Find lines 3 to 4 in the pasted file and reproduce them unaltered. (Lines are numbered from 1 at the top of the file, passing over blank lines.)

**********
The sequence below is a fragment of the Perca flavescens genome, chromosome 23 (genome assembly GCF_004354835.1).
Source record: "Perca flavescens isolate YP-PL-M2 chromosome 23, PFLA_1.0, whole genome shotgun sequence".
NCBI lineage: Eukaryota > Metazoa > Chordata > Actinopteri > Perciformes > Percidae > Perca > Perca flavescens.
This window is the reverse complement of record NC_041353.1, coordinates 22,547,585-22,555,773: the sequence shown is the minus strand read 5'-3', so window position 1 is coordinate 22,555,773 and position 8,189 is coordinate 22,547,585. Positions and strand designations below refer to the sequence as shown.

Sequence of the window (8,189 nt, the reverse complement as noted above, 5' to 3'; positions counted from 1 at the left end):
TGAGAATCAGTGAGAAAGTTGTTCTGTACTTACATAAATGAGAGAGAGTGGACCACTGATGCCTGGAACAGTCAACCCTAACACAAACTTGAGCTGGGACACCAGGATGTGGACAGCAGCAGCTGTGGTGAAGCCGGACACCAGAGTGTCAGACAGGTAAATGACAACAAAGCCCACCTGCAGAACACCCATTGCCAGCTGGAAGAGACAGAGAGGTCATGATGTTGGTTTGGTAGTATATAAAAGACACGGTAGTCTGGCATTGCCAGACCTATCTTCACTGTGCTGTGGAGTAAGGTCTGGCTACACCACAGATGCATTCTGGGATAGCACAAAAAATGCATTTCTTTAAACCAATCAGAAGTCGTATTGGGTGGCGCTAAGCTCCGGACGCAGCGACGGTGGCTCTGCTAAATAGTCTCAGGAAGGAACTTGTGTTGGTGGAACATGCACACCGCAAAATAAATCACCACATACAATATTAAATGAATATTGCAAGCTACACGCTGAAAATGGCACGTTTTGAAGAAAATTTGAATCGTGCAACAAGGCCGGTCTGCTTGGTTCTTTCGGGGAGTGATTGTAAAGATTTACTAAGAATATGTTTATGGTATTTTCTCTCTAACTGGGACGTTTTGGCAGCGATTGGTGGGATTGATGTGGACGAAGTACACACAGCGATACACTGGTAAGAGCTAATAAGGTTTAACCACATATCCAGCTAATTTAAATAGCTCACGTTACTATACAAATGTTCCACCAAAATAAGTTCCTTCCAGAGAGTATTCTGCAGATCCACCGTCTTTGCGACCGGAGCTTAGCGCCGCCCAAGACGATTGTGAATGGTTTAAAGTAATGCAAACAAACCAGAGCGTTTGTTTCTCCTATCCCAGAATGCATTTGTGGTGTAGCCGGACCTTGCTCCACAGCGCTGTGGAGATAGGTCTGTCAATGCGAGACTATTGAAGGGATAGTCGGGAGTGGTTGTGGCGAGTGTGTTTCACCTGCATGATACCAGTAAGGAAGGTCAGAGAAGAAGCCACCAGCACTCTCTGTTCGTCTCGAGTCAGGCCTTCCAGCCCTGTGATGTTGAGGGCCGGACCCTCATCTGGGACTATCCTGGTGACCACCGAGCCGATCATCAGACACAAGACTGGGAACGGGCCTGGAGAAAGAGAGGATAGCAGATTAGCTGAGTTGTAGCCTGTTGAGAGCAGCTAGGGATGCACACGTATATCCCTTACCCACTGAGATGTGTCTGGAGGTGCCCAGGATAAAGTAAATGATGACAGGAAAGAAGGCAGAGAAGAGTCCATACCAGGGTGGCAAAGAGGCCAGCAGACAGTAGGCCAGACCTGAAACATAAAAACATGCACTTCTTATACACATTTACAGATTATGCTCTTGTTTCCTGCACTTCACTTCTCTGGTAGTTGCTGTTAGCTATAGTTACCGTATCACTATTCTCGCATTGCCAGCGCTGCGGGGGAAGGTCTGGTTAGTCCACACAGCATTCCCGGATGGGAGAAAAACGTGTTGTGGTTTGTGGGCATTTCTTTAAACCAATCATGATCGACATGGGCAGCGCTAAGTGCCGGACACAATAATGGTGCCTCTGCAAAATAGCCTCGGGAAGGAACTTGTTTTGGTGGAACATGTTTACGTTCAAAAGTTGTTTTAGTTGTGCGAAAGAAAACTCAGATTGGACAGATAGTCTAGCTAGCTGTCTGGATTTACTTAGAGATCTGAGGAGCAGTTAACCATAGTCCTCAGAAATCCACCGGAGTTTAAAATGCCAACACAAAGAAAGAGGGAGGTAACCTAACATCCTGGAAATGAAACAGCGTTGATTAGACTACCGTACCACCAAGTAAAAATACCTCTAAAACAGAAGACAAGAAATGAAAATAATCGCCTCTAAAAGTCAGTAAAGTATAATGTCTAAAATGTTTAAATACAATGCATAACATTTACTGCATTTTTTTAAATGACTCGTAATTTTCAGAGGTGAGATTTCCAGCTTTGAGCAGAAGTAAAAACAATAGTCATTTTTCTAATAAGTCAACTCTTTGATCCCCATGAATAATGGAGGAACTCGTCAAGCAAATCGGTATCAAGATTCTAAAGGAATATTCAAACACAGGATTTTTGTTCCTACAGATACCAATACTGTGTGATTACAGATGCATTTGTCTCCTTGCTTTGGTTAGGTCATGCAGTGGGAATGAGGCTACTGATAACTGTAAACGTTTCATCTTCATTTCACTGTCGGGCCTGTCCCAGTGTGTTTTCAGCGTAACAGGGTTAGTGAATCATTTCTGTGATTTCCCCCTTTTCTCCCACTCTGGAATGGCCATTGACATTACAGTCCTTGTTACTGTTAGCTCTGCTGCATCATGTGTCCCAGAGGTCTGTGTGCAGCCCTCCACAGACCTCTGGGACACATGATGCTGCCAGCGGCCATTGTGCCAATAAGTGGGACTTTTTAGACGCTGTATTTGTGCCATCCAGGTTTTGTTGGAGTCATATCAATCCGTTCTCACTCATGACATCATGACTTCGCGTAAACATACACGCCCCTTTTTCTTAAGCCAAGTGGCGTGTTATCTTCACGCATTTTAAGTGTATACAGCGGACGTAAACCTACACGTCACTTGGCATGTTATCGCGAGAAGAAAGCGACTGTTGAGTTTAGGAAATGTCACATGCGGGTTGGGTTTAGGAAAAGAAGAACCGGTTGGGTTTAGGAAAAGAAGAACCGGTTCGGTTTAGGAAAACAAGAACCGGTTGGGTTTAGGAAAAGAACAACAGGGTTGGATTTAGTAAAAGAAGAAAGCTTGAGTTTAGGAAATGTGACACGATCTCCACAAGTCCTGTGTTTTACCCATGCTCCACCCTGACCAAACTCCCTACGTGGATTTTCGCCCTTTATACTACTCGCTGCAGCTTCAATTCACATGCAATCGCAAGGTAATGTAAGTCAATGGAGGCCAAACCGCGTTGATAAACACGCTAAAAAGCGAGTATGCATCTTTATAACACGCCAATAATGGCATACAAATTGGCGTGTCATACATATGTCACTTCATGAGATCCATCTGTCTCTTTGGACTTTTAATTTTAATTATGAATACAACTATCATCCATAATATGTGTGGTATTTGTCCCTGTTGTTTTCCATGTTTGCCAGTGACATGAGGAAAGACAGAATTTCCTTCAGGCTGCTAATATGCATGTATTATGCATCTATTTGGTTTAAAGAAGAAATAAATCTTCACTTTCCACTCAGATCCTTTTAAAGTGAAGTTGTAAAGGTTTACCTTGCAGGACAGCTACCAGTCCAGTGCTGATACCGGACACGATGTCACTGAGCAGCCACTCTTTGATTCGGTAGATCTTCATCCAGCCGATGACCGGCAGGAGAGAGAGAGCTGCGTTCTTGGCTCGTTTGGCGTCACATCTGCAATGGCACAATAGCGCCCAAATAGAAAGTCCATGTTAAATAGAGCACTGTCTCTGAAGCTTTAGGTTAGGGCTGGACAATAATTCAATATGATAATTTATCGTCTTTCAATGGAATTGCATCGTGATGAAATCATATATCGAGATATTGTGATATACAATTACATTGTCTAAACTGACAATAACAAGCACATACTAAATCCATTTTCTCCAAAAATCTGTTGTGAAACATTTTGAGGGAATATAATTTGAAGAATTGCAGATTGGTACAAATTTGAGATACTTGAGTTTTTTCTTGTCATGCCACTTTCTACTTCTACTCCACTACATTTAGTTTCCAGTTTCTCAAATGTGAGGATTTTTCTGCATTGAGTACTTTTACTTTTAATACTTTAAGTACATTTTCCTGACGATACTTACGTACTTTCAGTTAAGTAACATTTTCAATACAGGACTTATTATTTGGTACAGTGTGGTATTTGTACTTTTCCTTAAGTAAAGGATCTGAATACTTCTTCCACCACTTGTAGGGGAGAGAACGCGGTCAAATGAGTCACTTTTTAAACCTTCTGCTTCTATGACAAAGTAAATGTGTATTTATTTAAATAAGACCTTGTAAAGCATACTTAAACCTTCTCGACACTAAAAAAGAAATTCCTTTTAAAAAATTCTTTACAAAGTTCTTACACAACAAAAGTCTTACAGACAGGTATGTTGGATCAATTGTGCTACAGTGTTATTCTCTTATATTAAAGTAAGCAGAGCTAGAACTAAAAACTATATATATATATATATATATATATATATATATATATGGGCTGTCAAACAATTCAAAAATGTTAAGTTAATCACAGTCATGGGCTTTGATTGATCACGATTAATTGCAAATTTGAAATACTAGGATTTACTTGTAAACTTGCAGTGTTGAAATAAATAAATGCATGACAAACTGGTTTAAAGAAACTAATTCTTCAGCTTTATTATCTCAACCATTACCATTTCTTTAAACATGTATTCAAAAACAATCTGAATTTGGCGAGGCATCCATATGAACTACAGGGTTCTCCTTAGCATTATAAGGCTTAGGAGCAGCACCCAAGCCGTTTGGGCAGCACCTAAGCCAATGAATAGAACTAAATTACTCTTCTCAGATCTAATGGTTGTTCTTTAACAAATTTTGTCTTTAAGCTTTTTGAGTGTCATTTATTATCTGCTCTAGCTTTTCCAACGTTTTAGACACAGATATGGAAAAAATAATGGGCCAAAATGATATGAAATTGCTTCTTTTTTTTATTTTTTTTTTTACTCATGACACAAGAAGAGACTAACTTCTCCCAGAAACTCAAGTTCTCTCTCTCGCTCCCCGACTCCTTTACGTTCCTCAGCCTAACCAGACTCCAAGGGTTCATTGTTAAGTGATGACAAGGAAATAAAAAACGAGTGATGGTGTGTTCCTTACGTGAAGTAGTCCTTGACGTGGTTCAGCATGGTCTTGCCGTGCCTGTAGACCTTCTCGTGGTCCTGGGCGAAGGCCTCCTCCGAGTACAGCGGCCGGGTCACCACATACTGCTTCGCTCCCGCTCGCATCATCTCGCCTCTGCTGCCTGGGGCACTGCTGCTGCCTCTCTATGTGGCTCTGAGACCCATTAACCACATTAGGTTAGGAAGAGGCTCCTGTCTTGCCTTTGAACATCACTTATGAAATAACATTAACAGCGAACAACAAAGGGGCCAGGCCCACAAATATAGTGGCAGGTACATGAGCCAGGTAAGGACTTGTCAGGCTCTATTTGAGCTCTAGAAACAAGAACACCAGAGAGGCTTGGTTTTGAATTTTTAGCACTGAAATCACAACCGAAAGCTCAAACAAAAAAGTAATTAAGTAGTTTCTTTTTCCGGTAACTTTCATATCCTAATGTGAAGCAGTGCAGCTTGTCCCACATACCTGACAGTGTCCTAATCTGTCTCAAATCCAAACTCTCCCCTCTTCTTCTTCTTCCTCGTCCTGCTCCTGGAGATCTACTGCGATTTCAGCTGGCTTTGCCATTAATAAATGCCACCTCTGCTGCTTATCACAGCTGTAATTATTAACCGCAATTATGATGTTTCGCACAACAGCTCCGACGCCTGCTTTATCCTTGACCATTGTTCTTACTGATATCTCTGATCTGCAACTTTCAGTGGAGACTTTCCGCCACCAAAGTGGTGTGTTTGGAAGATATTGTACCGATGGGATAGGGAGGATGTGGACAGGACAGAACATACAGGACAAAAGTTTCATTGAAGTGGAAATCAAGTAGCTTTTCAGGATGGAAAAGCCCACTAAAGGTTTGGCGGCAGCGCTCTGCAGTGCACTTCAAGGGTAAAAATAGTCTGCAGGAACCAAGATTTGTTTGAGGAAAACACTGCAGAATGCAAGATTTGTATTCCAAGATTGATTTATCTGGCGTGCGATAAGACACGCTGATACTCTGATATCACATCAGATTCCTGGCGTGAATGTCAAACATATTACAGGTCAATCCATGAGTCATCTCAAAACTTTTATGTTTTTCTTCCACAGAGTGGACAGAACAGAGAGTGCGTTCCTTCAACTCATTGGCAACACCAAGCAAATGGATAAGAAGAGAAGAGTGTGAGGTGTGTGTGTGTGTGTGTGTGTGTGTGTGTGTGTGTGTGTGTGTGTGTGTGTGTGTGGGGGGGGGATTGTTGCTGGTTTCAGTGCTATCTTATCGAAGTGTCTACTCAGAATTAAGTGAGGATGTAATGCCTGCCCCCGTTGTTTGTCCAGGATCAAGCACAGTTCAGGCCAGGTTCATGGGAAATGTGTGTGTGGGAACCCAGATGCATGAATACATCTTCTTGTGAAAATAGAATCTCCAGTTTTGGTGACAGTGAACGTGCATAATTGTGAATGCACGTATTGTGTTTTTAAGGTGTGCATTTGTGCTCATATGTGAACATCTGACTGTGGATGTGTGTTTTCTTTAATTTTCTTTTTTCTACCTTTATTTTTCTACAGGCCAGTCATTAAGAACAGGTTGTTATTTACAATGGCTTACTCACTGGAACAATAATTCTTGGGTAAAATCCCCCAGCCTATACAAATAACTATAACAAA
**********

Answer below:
NCBI lineage: Eukaryota > Metazoa > Chordata > Actinopteri > Perciformes > Percidae > Perca > Perca flavescens.
This window is the reverse complement of record NC_041353.1, coordinates 22,547,585-22,555,773: the sequence shown is the minus strand read 5'-3', so window position 1 is coordinate 22,555,773 and position 8,189 is coordinate 22,547,585. Positions and strand designations below refer to the sequence as shown.